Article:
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These notes are a companion page to the 1790 Will of Jean Alexandre MENURET . They will be added to as time permits.
Sharon Oddie Brown, February 14, 2007
Updated February 15, 2007
February 25, 2007 - added notes on THOME & OLLIVER.
February 28 - added WILKES notes

Jean Alexander MENURET – Notes relating to his will of 1790

 

Jean Alexander MENURET. He was from Nantes and his will was signed October 10, 1790. He died some time before September 15th, 1794 and asked to be buried in a Protestant cemetery in Nantes. He was an only child of John Alexander and Elizabeth MENURET and seemingly has no spouse nor children. He makes two friends his Executors: George Conrad [Withoff?] and Peter Frederick Dobrée. Both men are resident in Nantes and both are merchants. These men were also close friends of his mother.

 

Elizabeth MENURET. Judging by the content of her son’s will, she was born in France had only recently died in the city of Nantes. Her husband, John Alexander MENURET had predeceased her. Her uncle was Josias De PONTHIEU, the father of Elizabeth WILKES. Her Grandmother was Elizabeth BEAUFILS.

 

Elizabeth BEAUFILS. Grandmother of Elizabeth MENURET

 

George Conrad [WITHOFF?] I know nothing about him and it is also possibly that his name may be mistranscribed – the script is a challenge).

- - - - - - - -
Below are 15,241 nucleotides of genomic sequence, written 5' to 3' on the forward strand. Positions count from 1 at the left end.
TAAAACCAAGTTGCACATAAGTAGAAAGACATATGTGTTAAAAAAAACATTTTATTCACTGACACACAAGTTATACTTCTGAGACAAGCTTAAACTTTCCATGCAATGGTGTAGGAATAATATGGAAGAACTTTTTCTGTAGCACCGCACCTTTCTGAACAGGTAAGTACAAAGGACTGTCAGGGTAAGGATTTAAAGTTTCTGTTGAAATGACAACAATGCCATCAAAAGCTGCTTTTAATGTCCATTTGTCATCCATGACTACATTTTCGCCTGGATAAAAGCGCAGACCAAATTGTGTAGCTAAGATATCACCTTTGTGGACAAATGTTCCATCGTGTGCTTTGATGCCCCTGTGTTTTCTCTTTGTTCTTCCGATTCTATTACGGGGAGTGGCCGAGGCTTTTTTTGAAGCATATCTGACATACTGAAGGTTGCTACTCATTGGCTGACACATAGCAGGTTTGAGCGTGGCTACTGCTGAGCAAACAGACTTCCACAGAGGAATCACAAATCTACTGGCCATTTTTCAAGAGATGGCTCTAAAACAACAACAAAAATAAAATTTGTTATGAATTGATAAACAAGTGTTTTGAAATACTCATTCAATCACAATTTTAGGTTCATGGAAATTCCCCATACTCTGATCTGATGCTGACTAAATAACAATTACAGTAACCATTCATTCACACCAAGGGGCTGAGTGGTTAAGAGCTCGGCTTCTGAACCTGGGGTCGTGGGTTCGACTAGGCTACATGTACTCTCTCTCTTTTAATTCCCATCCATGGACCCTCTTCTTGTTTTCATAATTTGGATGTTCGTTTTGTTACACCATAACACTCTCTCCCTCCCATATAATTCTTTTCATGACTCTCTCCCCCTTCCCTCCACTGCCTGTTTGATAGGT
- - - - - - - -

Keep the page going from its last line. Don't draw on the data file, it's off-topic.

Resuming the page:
Peter Frederick DOBRÉE. He was a merchant in Nantes and was a member of a well-known mercantile family in Guernsey. He was implicated as a possible spy when his father was accused of owning British privateers at Guernsey. The matter was dropped, and Dobrée’s reputation survived unimpaired. He later shows up as a partner in the mercantile firm of Schweighauser & Dobrée. He and his mother- in-law carried on the firm after Schweighauser’s death in 1781. He served as United States consul in Nantes (1794-99). Born in Guernsey. Son of Thomas Dobrée. Married in July, 1777 to Marie-Rose Schweighauser, the eldest daughter of Jean- Daniel Schweighauser, American agent at Nantes. He was in correspondence with Benjamin Franklin.

·        SOURCE: http://franklinpapers.org/franklin/framedNames.jsp?ssn=001-29-1938

·        It seems possible that it was either his father or brother Thomas Dobrée who was involved in the slave trade while based in Nantes. SOURCE: The Profitability of the Nantes Slave Trade, 1783-1792 Robert Stein The Journal of Economic History, Vol. 35, No. 4 (Dec., 1975), pp. 779-793 SOURCE: SOURCE: http://www.guernsey-society.org.uk/archive/RGS%20Olaudah%20Equiano.pdf   Equiano’s visit to Guernsey certainly confirms that the island was not free of slaves, but it also highlights the fact that slave-trading in Guernsey ships was being carried out in proximity to some of the most influential Guernsey families of the mideighteenth century. The Industrious Bee, a snow with a crew of around 10, was built in New England. According to Admiralty records, however, its owners were based in Guernsey [PRO ADM 7/87]. Equiano mentions that the ship was partly owned by ‘a merchant, one Nicholas Doberry’, almost certainly the younger Nicholas Dobrée (1732-1800), who had inherited a substantial trading business from his father.